Friday, May 24, 2013
Federal Skilled Worker Program opened May 4th
Citizenship and Immigration Canada (CIC) will be accepting applications to the new and improved Federal Skilled Worker Program (FSWP) as of May 4, 2013.
“The government’s number one priority remains jobs, economic growth and long-term prosperity,” said Citizenship, Immigration and Multiculturalism Minister Jason Kenney. “Our changes ensure not only that Canada can select the immigrants most needed by our economy, but that they are best positioned for success.”
Improvements to the FSWP points grid are based on a large body of research, which has consistently shown that language proficiency and youth are two of the most important factors in the economic success of immigrants. The FSWP has been modernized as a result of thorough research, an extensive program evaluation, stakeholder and public consultations, and a study of best practices in other countries.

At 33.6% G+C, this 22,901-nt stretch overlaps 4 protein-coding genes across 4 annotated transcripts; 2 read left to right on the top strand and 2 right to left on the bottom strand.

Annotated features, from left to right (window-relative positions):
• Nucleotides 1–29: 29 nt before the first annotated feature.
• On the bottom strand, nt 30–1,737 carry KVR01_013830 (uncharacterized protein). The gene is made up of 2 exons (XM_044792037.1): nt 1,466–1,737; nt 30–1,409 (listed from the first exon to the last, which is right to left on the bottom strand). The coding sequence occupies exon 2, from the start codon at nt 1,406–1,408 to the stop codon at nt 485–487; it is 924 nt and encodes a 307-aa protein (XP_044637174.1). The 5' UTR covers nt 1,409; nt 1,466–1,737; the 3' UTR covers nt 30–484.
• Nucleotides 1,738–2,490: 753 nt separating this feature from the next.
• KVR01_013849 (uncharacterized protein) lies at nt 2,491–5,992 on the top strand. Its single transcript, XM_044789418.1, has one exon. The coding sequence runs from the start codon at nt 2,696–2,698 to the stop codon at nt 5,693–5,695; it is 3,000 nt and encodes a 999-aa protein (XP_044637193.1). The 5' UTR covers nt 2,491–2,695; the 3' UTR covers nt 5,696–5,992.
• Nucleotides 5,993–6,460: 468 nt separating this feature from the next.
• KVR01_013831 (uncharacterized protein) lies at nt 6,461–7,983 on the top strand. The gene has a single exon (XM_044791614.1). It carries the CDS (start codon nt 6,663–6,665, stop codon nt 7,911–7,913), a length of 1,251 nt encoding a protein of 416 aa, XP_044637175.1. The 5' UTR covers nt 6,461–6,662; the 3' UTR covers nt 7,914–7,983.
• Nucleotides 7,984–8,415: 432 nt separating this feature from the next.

The goal of the updated selection criteria is to improve economic outcomes by selecting immigrants who will be able to integrate more rapidly and successfully into Canada’s economy.
The changes will also support Canada’s Economic Action Plan 2013 by building a fast and flexible immigration system whose primary focus is meeting Canada’s economic and labour market needs. Among these changes is the introduction of the Educational Credential Assessment, so that foreign credentials are evaluated based on their true value in Canada, thereby ensuring that newcomers can make an informed decision before immigrating.
In order to prevent ballooning backlogs and lengthy wait times, there is a list of occupations with a set number of applications that will be accepted this year.
Previously, the application backlog for the FSWP was on track for an unacceptable 15-year wait time by 2015 with over 1.5 million applicants in the backlog.
As a result of the Action Plan for Faster Immigration and Economic Action Plan 2012, the backlog for the FSWP has been nearly eliminated, and new applications are being processed in approximately one year.
For more information on the above, please check the official Canadian Government website:
Posted by Blog Editor at 7:00 AM